Aging: Culture, Health, And Social Change by David N. WeisstubAging: Culture, Health, And Social Change by David N. Weisstub

Aging: Culture, Health, And Social Change

byDavid N. WeisstubEditorDavid C. Thomasma, S. Gauthier

Paperback | December 7, 2010

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Culture, Health, and Social Changeis the first of three volumes onAgingconceived for theInternational Library of Ethics, Law, and theNew Medicine. Leading scholars from a range of disciplines contest some of the predominant paradigms on aging, and critically assess modern trends in social health policy. How we approach and understand "aging" will have indelible effects on existing and future elder citizens. Acknowledging the cultural variances that exist in the human experience of aging is therefore of vital importance in order to respond to individual needs in a manner that is not paternalistic, discriminatory, or exclusionary.
Title:Aging: Culture, Health, And Social ChangeFormat:PaperbackDimensions:256 pages, 23.5 × 15.5 × 1.73 inPublished:December 7, 2010Publisher:Springer NatureLanguage:English

The following ISBNs are associated with this title:

ISBN - 10:9048158966

ISBN - 13:9789048158966

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Table of Contents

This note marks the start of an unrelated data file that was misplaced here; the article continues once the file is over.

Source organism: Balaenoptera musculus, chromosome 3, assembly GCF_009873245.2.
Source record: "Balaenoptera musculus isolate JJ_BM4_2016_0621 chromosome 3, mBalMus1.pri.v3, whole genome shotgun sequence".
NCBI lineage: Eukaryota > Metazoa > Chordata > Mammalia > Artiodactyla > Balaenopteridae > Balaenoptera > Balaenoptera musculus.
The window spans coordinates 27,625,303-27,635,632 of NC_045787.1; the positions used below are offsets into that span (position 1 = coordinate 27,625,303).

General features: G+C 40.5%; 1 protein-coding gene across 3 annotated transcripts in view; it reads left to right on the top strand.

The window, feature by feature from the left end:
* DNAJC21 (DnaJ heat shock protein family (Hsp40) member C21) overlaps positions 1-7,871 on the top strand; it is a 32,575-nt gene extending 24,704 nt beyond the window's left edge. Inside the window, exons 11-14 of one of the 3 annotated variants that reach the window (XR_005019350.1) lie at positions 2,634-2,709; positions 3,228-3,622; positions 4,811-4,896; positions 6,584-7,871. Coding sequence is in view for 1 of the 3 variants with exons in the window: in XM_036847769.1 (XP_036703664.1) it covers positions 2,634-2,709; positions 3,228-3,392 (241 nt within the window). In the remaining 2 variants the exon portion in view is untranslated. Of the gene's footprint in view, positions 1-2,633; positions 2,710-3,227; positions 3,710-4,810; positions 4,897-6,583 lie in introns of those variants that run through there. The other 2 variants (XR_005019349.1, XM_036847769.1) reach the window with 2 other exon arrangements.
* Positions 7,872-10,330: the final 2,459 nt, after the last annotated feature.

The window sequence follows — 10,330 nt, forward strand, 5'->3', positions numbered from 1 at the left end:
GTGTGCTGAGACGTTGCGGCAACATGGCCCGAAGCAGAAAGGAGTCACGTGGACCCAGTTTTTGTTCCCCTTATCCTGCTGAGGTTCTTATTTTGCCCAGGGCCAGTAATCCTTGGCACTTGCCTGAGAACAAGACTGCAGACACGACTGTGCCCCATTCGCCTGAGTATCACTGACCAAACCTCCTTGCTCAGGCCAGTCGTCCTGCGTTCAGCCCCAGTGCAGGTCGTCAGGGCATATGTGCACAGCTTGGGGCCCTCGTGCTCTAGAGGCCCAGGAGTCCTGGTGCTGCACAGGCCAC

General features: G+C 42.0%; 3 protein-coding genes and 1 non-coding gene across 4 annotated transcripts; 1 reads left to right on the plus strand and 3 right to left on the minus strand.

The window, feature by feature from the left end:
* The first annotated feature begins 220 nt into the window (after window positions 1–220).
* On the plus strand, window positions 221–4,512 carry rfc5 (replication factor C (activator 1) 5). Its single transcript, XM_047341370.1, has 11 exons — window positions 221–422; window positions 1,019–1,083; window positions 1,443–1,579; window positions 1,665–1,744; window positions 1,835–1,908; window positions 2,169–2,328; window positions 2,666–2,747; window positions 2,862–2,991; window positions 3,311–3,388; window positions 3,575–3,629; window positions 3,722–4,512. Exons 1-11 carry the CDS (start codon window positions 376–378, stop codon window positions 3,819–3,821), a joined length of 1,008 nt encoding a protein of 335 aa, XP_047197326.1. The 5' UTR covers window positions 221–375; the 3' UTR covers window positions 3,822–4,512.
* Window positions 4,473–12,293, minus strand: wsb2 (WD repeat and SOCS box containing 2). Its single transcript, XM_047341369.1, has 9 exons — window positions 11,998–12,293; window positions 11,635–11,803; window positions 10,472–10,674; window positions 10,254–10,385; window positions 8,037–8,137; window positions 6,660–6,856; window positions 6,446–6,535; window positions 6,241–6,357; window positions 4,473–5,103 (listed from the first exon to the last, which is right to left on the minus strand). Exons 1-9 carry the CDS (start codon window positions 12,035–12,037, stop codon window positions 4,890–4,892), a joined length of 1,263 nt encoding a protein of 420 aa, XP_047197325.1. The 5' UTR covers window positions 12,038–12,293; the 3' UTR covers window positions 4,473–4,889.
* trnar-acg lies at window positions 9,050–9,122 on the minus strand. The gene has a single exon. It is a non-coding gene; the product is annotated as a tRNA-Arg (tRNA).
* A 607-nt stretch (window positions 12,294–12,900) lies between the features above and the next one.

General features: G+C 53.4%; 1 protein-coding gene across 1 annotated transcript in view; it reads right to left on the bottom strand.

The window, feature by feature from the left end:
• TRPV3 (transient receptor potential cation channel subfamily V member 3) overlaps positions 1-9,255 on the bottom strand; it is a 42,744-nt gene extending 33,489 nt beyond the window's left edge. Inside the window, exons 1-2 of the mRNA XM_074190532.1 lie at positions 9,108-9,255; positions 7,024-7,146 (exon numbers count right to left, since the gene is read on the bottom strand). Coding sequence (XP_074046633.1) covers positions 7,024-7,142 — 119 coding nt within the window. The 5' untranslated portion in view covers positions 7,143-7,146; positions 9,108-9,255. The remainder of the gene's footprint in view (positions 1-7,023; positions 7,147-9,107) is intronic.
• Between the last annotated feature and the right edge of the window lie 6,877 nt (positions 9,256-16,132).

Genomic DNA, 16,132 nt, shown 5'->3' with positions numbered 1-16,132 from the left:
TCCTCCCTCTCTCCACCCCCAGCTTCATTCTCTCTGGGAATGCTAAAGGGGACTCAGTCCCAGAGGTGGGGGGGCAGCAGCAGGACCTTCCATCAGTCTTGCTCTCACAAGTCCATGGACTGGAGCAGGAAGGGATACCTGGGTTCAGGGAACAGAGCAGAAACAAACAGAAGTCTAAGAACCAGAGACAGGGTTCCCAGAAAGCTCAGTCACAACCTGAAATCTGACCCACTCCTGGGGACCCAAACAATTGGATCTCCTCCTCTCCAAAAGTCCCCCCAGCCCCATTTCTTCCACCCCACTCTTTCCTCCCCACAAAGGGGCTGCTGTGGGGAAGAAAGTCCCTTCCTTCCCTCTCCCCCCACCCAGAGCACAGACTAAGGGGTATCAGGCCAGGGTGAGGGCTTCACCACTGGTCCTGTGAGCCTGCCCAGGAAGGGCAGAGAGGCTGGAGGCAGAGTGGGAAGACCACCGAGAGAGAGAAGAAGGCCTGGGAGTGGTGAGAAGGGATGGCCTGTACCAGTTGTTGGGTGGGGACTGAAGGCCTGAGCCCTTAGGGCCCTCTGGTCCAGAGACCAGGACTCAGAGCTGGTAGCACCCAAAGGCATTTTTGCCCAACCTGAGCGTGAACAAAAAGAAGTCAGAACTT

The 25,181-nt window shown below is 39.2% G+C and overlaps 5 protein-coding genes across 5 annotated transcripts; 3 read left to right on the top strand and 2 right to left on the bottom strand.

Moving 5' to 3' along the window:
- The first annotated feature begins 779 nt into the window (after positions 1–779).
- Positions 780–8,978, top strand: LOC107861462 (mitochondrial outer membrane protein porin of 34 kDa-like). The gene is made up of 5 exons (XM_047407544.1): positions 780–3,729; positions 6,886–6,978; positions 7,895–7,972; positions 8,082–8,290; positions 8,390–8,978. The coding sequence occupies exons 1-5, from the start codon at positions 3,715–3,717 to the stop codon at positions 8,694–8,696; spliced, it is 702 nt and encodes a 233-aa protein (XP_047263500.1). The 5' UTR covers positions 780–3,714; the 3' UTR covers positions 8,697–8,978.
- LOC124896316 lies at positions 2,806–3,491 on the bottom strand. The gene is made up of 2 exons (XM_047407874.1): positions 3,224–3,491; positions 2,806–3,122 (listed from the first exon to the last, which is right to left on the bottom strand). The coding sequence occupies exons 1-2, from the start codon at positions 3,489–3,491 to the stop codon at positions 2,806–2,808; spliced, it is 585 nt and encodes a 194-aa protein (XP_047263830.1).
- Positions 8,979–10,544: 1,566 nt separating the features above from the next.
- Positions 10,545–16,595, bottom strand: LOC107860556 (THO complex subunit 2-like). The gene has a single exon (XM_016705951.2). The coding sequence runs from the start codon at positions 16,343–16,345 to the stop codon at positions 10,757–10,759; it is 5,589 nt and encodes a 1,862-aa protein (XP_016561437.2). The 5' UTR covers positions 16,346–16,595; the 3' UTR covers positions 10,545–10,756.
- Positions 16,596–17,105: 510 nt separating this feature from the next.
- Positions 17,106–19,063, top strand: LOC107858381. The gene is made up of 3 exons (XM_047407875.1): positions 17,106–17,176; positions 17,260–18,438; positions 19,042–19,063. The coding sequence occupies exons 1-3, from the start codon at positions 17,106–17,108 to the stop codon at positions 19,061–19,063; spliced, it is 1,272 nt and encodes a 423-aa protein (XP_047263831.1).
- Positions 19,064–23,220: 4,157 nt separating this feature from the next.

Preface. Acknowledgments. Contributors. Paradigms. Changing paradigms of aging and being older: An historical perspective; P.M. Thane. Implications of aging paradigms for bioethics; G.J. Agich. Health in the 'grey' millennium: Romanticism versus complexity? J. McCallum. Social Responses. Protecting aged citizenship: Rethinking the 'mutuality' of state and civil society? T. Carney. Discrimination against the elderly within a consequentialist approach to health care resource allocation; D.W. Brock. Therapeutic jurisprudence and American elder law; M.B. Kapp. Finding the elder voice in social legislation; L.S. Whitton. European social policy for the elderly; N. Delpérée. Aging in developing countries: A public health and human rights issue; M. Peláez, A. Kalache. Cultural Dimensions. Aging and dying in cross-cultural perspective: An introduction to a critical cross-cultural understanding of death and dying; P.H. Stephenson. Old age, cultural complexity, and narrative interpretation: Building bridges in a 21st century world of diversity; A.L. Blaakilde. Foodways of disadvantaged men growing old in the inner city: Policy issues from ethnographic research; C. Russell, D. Touchard, H. Kendig, S. Quine. Reflections. The affective alienation of the elderly: A humane and ethical issue; G.B. Palermo. Reflection on aging: A time to live and to share; R. Pegoraro. Index.